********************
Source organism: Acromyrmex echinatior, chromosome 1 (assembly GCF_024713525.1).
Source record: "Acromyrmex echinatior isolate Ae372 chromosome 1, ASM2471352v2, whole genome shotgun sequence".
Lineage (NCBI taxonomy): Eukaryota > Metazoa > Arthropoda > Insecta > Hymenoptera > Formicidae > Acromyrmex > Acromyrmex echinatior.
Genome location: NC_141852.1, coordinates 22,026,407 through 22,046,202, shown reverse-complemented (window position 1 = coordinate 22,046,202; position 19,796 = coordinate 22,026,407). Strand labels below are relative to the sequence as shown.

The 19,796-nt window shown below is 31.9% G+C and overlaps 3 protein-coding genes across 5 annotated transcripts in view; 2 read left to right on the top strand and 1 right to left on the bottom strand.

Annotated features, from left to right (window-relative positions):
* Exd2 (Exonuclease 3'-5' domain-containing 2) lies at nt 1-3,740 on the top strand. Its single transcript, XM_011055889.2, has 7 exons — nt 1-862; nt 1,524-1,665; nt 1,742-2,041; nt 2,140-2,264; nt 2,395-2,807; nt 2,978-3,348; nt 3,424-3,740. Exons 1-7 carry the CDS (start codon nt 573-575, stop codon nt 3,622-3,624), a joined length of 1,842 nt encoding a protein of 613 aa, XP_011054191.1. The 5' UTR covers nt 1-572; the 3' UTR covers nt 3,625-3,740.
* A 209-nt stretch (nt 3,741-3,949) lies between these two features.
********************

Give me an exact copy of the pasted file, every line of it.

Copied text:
Source organism: Acromyrmex echinatior, chromosome 1 (assembly GCF_024713525.1).
Source record: "Acromyrmex echinatior isolate Ae372 chromosome 1, ASM2471352v2, whole genome shotgun sequence".
Lineage (NCBI taxonomy): Eukaryota > Metazoa > Arthropoda > Insecta > Hymenoptera > Formicidae > Acromyrmex > Acromyrmex echinatior.
Genome location: NC_141852.1, coordinates 22,026,407 through 22,046,202, shown reverse-complemented (window position 1 = coordinate 22,046,202; position 19,796 = coordinate 22,026,407). Strand labels below are relative to the sequence as shown.

The 19,796-nt window shown below is 31.9% G+C and overlaps 3 protein-coding genes across 5 annotated transcripts in view; 2 read left to right on the top strand and 1 right to left on the bottom strand.

Annotated features, from left to right (window-relative positions):
* Exd2 (Exonuclease 3'-5' domain-containing 2) lies at nt 1-3,740 on the top strand. Its single transcript, XM_011055889.2, has 7 exons — nt 1-862; nt 1,524-1,665; nt 1,742-2,041; nt 2,140-2,264; nt 2,395-2,807; nt 2,978-3,348; nt 3,424-3,740. Exons 1-7 carry the CDS (start codon nt 573-575, stop codon nt 3,622-3,624), a joined length of 1,842 nt encoding a protein of 613 aa, XP_011054191.1. The 5' UTR covers nt 1-572; the 3' UTR covers nt 3,625-3,740.
* A 209-nt stretch (nt 3,741-3,949) lies between these two features.